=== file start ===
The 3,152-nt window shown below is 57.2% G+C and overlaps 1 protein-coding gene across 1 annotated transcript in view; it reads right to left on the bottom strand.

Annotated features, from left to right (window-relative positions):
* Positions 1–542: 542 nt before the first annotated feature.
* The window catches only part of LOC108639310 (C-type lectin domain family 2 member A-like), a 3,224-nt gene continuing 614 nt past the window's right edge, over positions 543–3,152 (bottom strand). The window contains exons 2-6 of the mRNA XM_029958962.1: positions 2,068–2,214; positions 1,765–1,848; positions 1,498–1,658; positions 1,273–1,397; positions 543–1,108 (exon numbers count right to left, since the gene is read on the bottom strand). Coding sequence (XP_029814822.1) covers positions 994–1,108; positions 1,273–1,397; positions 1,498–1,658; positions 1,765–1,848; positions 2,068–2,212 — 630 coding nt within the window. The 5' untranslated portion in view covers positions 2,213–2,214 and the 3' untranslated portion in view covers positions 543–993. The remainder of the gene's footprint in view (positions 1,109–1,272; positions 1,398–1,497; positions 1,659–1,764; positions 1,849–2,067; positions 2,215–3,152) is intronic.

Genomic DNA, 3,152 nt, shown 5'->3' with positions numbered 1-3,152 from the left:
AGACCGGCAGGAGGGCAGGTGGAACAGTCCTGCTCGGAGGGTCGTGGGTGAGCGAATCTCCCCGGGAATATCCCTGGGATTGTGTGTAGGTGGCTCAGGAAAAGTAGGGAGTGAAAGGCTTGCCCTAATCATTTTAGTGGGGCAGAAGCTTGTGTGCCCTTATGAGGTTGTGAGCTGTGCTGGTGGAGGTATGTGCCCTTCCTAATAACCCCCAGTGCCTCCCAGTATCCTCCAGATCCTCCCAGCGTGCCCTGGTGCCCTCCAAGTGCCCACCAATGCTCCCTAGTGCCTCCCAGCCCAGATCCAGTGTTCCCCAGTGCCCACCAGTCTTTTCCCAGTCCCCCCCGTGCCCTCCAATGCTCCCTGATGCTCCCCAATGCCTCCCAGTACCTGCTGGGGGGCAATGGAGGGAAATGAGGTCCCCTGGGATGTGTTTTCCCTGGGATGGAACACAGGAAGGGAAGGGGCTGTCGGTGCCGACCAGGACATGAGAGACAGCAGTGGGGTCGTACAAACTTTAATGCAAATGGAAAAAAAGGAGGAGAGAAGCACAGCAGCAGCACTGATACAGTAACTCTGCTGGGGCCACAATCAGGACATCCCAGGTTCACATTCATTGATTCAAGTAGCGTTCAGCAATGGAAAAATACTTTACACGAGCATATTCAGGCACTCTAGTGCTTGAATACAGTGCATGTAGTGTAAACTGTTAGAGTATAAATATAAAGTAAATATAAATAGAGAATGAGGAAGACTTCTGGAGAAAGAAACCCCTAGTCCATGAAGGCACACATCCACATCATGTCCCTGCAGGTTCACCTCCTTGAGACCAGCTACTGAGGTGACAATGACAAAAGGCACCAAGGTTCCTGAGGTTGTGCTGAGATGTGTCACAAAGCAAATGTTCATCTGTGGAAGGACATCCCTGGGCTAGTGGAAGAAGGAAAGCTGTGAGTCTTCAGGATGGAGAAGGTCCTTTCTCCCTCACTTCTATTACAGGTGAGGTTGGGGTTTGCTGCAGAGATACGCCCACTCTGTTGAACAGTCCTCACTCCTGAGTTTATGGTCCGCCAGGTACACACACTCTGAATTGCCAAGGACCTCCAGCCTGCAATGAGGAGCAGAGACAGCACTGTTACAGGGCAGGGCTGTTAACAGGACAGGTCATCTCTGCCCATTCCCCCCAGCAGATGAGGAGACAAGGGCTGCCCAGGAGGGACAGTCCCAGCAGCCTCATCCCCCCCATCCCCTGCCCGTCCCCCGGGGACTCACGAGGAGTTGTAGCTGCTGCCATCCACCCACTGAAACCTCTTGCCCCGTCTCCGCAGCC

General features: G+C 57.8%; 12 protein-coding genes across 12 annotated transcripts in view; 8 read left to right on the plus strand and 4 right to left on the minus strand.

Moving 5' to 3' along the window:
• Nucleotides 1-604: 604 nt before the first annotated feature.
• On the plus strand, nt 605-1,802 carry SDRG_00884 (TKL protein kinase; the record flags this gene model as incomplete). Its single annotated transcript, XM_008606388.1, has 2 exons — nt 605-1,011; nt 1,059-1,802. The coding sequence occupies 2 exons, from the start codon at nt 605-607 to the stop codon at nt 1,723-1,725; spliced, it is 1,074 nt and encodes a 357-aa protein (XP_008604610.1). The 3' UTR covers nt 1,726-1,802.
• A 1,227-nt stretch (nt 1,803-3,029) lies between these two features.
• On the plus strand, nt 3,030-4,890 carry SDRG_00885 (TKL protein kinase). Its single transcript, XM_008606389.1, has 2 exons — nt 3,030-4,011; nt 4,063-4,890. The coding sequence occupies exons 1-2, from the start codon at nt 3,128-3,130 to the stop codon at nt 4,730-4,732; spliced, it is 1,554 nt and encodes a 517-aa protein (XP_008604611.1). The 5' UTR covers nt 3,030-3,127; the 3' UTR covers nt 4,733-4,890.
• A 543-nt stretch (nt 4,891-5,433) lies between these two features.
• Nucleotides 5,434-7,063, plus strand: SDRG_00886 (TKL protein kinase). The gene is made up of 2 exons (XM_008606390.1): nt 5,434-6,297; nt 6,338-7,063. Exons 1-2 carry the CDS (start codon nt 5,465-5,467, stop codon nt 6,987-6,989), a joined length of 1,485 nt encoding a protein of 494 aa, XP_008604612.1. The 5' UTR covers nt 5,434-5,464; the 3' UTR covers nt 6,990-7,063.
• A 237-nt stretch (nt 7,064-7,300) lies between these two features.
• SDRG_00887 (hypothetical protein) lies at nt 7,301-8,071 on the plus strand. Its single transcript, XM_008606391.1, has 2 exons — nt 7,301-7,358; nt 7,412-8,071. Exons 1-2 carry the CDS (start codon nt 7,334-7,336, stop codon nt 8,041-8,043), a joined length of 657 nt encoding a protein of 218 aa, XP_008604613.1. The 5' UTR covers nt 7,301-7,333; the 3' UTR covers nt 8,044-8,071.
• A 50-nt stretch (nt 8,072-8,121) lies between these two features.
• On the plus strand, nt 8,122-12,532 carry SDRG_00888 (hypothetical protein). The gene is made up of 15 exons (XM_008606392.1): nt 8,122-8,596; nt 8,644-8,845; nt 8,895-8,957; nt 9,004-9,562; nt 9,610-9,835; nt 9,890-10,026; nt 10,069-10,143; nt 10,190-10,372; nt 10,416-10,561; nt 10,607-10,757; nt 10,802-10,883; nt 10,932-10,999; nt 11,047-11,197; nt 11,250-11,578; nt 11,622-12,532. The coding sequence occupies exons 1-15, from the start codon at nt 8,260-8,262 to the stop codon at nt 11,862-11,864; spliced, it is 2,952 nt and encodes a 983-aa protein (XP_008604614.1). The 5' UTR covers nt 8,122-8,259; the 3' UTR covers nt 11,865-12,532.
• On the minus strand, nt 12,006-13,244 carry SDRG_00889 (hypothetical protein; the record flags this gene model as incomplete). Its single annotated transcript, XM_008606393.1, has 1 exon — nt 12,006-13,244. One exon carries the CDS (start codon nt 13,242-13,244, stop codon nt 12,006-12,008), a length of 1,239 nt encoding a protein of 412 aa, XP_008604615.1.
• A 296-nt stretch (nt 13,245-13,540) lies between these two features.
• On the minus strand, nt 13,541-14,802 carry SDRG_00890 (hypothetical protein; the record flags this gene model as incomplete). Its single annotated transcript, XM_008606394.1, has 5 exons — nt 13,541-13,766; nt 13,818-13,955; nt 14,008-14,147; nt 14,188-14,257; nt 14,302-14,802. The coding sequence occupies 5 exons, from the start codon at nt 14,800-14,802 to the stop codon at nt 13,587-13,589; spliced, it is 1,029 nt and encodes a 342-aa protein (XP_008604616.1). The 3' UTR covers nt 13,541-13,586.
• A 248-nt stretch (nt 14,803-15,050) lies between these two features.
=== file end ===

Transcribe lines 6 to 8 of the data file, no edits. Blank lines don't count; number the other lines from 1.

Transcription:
AGACCGGCAGGAGGGCAGGTGGAACAGTCCTGCTCGGAGGGTCGTGGGTGAGCGAATCTCCCCGGGAATATCCCTGGGATTGTGTGTAGGTGGCTCAGGAAAAGTAGGGAGTGAAAGGCTTGCCCTAATCATTTTAGTGGGGCAGAAGCTTGTGTGCCCTTATGAGGTTGTGAGCTGTGCTGGTGGAGGTATGTGCCCTTCCTAATAACCCCCAGTGCCTCCCAGTATCCTCCAGATCCTCCCAGCGTGCCCTGGTGCCCTCCAAGTGCCCACCAATGCTCCCTAGTGCCTCCCAGCCCAGATCCAGTGTTCCCCAGTGCCCACCAGTCTTTTCCCAGTCCCCCCCGTGCCCTCCAATGCTCCCTGATGCTCCCCAATGCCTCCCAGTACCTGCTGGGGGGCAATGGAGGGAAATGAGGTCCCCTGGGATGTGTTTTCCCTGGGATGGAACACAGGAAGGGAAGGGGCTGTCGGTGCCGACCAGGACATGAGAGACAGCAGTGGGGTCGTACAAACTTTAATGCAAATGGAAAAAAAGGAGGAGAGAAGCACAGCAGCAGCACTGATACAGTAACTCTGCTGGGGCCACAATCAGGACATCCCAGGTTCACATTCATTGATTCAAGTAGCGTTCAGCAATGGAAAAATACTTTACACGAGCATATTCAGGCACTCTAGTGCTTGAATACAGTGCATGTAGTGTAAACTGTTAGAGTATAAATATAAAGTAAATATAAATAGAGAATGAGGAAGACTTCTGGAGAAAGAAACCCCTAGTCCATGAAGGCACACATCCACATCATGTCCCTGCAGGTTCACCTCCTTGAGACCAGCTACTGAGGTGACAATGACAAAAGGCACCAAGGTTCCTGAGGTTGTGCTGAGATGTGTCACAAAGCAAATGTTCATCTGTGGAAGGACATCCCTGGGCTAGTGGAAGAAGGAAAGCTGTGAGTCTTCAGGATGGAGAAGGTCCTTTCTCCCTCACTTCTATTACAGGTGAGGTTGGGGTTTGCTGCAGAGATACGCCCACTCTGTTGAACAGTCCTCACTCCTGAGTTTATGGTCCGCCAGGTACACACACTCTGAATTGCCAAGGACCTCCAGCCTGCAATGAGGAGCAGAGACAGCACTGTTACAGGGCAGGGCTGTTAACAGGACAGGTCATCTCTGCCCATTCCCCCCAGCAGATGAGGAGACAAGGGCTGCCCAGGAGGGACAGTCCCAGCAGCCTCATCCCCCCCATCCCCTGCCCGTCCCCCGGGGACTCACGAGGAGTTGTAGCTGCTGCCATCCACCCACTGAAACCTCTTGCCCCGTCTCCGCAGCC

General features: G+C 57.8%; 12 protein-coding genes across 12 annotated transcripts in view; 8 read left to right on the plus strand and 4 right to left on the minus strand.

Moving 5' to 3' along the window: